Polar bears in Churchill face bleak future, researchers warn
Climate change contributing to polar bear decline in northern Manitoba
They are a majestic icon of Canada's North, but polar bears have also come to symbolize climate change. And scientists say the future for one particular population of polar bears, in northern Manitoba, is dire.
Biologist Nick Lunn has been studying polar bears for more than 30 years. He says the evidence is clear: the northern Manitoba polar bear population is in steady decline.
'Polar Bear Capital of the World'
Polar bears have long gathered in October and November near Churchill, Man., as they begin to move from their summer habitat on the tundra back to seal-hunting territory: the pack ice of Hudson Bay.
More than 10,000 visitors flock here every year, to see bears in the wild from the safety of tundra buggies. Polar bear tourism injects several million dollars annually into the economy of the town some call the "Polar Bear Capital of the World."
The bears' proximity to Churchill also makes them the most studied polar bears in the world. Scientists from the Wildlife Research Division of Environment and Climate Change Canada have been compiling data about this population of polar bears since the 1970s, based out of the Churchill Northern Studies Centre.
Evidence of changes
That invaluable database provides scientists with hard evidence of changes in climatic or ecological conditions. It's why researchers at the Churchill Northern Studies Centre know something is wrong.
How to spot a polar bear
The polar bears' annual migration ashore to the Churchill area makes them relatively easy to count in the spring and fall. From the air, the scientific team can spot a white bear on the tundra more easily than on sea ice.
Population in steady decline
Biologist Nick Lunn says the polar bear population in the region isn't what it used to be.
"There were 1,200 bears in the late 1980s here in Western Hudson Bay. The most recent estimate is down to about 800 or so," says Lunn. "That is cause for concern, but it's also a warning bell."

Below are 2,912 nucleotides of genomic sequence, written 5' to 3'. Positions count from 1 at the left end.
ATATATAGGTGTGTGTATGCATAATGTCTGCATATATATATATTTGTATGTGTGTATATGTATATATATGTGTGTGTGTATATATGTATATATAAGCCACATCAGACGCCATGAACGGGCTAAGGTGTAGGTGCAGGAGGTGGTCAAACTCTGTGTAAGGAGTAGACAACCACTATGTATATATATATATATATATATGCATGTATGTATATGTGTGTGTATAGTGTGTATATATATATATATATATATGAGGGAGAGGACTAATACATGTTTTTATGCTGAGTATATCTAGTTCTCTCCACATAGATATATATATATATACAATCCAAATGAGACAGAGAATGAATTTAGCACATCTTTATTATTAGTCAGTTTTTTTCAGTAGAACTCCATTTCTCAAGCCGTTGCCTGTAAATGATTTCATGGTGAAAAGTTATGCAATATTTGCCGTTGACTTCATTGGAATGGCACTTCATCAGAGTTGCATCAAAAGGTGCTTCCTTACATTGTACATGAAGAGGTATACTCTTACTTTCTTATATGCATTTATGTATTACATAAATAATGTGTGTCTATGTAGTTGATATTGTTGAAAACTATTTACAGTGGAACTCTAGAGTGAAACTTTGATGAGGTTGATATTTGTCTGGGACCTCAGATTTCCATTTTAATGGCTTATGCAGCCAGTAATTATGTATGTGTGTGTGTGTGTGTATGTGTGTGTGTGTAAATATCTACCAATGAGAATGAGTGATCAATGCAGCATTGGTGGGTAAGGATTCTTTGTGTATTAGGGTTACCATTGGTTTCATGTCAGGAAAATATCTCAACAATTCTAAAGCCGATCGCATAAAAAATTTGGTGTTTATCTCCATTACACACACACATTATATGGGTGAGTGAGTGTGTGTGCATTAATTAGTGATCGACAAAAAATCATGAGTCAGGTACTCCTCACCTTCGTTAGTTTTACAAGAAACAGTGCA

From the chopper, Lunn's team tranquilizes the bears. They then quickly tag them and take key measurements that allow the scientists to track the health of the bears over time.
Less sea ice, less weight
The story of the polar bear decline is in their fat. The bears of Hudson Bay now spend an average of 30 days longer on land than they did three decades ago, because warming global temperatures have resulted in shorter periods of sea ice. That means less time for the polar bears to eat their preferred food: ringed seals.
"The models all predict continued loss of sea ice, so that will mean for bears longer and longer and longer periods with no sea ice ... and that will not be good for polar bears," Lunn says.
Fewer polar bear cubs
In this video filmed by Amy Johnson of the Churchill Northern Studies Centre, cubs watch as samples are taken from their mother. Since the scientists began tracking the polar bears, fewer cubs are being born and they are less likely to survive. Lunn has not seen any females with triplets since 1996.
"Pregnant females are not as heavy as they used to be. Cubs' survival is down, weights are down," Lunn says.
The scientists cover the bear's eyes to keep them calm. The research team measures teeth, and also take blood samples.
Lunn says teenage bears are the group feeling the most impact from climate change. Since they are still growing, they need more energy reserves. Yet in fights over seals they often get pushed away by adult males, which means when they arrive in Churchill in October-November they are the hungriest. These often become "problem bears," coming close to people in their search for food.
The number of polar bear encounters in the town of Churchill reached record-levels last year: 351. Of those, 65 bears - the highest number ever - needed to be tranquilized and housed in the town's holding facility, known as the polar bear jail, before being released into the wild.
Back in the laboratory at the Churchill Northern Studies Centre, Nick Lunn has another big batch of samples to analyze. He's not optimistic about what it will show.
"I expect a gradual decline in the size of this sub-population," says Lunn. "At some point down the road, if it continues, it won't be a viable population. They'll be gone."
Lunn has no firm predictions about when that tipping point will come. But unless the planet begins to cool, polar bears are likely to disappear from the Churchill area within 20 to 40 years, he says.
Lunn also emphasizes that there may be other places in the high Arctic that have enough sea ice to sustain polar bears.